What to Know About Unemployment Benefits
Unemployment benefits can be a financial lifeline when you find yourself out of work, helping you to make ends meet and until you find work again. But many people are unfamiliar with how, exactly, unemployment benefits work and the various financial implications of collecting them. Here are some ways collecting unemployment benefits could financially impact various areas of your life, including taxes, student loan payments, and your credit score.
How do unemployment benefits work?
The rules for claiming unemployment benefits and the amount you can receive vary by state. Typically, employees need to have lost their job through no fault of their own,1 have a minimum level of earnings from recent employment, and be actively seeking work.
In most states, unemployment insurance provides up to 26 weeks of benefits2 and replaces about half of their previous wages.
Are unemployment benefits taxable?
Unemployment benefits are designed to stand in for your regular wages. As such, the IRS considers them to be taxable income3 subject to federal income taxes, but not Social Security or Medicare4 taxes. At the end of the tax year, the state will send you Form 1099-G5 showing the total amount of benefits you received. You'll need that form to prepare your federal tax return.
Whether you will actually owe taxes on that income depends on your overall tax situation (total annual income, filing status, deductions, etc.). You may choose to have federal income tax withheld from your weekly payments to lessen the chances of getting a big tax bill at year-end. File Form W-4V6 with your state unemployment office to instruct them to withhold tax.
As for whether your state taxes unemployment benefits, it depends on where you live.7 Some states, including Georgia and South Carolina, fully tax unemployment benefits. Some states tax part of your benefits. Other states, including Alabama, Florida, and Tennessee, don't tax them at all.
How do unemployment benefits affect child support payments?
If you are responsible for paying child support, your child support order remains in effect even if you are unemployed. When you file for unemployment, you may have to let the unemployment office know about your child support order, so it can deduct payments from your benefits.
You may be able to qualify for a modification8 in your child support obligation based on your change in income. Talk to your attorney to discuss your options.
How does unemployment impact student loan payments?
Losing your job can make it difficult to pay student loans, but don't simply stop making payments. That will negatively impact your credit score, creating financial problems for you in the long run.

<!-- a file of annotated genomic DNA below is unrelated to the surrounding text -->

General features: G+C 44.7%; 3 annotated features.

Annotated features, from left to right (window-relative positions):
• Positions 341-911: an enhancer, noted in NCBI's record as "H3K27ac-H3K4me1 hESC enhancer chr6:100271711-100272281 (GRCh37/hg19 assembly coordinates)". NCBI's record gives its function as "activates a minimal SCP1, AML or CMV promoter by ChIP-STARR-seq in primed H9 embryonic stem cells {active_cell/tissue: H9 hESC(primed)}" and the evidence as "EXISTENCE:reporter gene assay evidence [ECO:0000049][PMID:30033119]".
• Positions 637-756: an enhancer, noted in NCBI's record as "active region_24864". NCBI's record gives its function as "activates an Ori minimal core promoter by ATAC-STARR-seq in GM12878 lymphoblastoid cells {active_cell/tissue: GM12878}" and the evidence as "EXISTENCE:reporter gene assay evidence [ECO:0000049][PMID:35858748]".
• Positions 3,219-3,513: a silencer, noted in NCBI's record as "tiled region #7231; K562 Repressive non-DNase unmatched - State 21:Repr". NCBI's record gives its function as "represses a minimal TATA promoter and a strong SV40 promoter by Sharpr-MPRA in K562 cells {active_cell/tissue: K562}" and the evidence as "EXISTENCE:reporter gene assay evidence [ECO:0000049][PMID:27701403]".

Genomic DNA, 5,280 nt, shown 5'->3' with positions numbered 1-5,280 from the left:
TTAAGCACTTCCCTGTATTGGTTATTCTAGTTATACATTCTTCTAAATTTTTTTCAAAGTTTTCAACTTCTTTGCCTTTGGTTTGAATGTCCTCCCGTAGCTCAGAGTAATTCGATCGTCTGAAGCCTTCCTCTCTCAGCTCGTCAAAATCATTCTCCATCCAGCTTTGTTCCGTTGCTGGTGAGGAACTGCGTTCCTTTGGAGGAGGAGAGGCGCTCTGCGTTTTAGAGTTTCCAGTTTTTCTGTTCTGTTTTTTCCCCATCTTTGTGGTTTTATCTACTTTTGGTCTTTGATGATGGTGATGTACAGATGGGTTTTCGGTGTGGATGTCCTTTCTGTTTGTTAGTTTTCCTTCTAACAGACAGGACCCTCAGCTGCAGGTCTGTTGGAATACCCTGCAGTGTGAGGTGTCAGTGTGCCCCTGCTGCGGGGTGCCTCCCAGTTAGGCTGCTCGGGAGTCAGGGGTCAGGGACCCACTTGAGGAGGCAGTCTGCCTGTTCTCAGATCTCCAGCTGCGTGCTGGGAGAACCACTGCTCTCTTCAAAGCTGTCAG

If you anticipate having trouble making student loan payments, talk to your servicer. Depending on the type of loan you have, you may be able to enroll in an income-driven repayment plan (IDR). The U.S Department of Education has a calculator9 that provides payment estimates for different IDRs based on your specific loans.
If an IDR isn't an option, your servicer may be able to delay payments through forbearance or deferment.10 Both forbearance and deferment allow you to temporarily postpone student loan payments while you are unemployed. However, interest continues to accrue on your loan during forbearance. Interest doesn't accrue during deferment, but it's typically only available to people with subsidized federal student loans or Perkins loans.11
Does being unemployed hurt your credit score?
If you're concerned that losing your job will damage your credit, the good news is employment status isn't a factor in your credit rating.12 So being unemployed won't directly impact your credit score, but losing your income could make it difficult to pay your bills on time. If job loss leads to using your credit cards more than usual or missing payments, this can also negatively impact your credit score.
If you need to apply for benefits or want to know more about benefits available in your state, contact your state's unemployment insurance office.13
Important disclosure information
“This content is general in nature and does not constitute legal, tax, accounting, financial or investment advice. You are encouraged to consult with competent legal, tax, accounting, financial or investment professionals based on your specific circumstances. We do not make any warranties as to accuracy or completeness of this information, do not endorse any third-party companies, products, or services described here, and take no liability for your use of this information.”
- U.S. Department of Labor, How Do I File for Unemployment Insurance?" accessed May 6, 2020. Back
- Center on Budget and Policy Priorities, Introduction to Unemployment Insurance," updated July 30, 2014, accessed May 6, 2020 Back
- IRS.gov, Unemployment Compensation," updated December 20, 2019, accessed May 6, 2020. Back
- TaxAct, "How Unemployment Affects Your Taxes," accessed May 11, 2020. Back
- IRS.gov, Form 1099-G," accessed May 6, 2020. Back
- IRS.gov, Form W-4V," accessed May 6, 2020. Back
- Kiplinger, "Is Unemployment Taxable? State-by-State Guide to Unemployment Benefits," Published April 4, 2020, accessed May 11, 2020. Back
- LegalZoom, Can Child Support Payments Be Garnished From an Unemployment Check?" accessed May 6, 2020. Back
- U.S. Department of Education, Try Loan Simulator," accessed May 6, 2020. Back
- U.S. Department of Education, Get Temporary Relief," accessed May 6, 2020. Back
- NerdWallet, "Deferment vs. Forbearance: Which is Right for Your Student Loans?" Published March 27, 2020, accessed May 11, 2020. Back
- Experian, Is Employment Listed in Your Credit Report?" accessed May 6, 2020. Back
- U.S. Department of Labor, Services By Location," accessed May 6, 2020. Back
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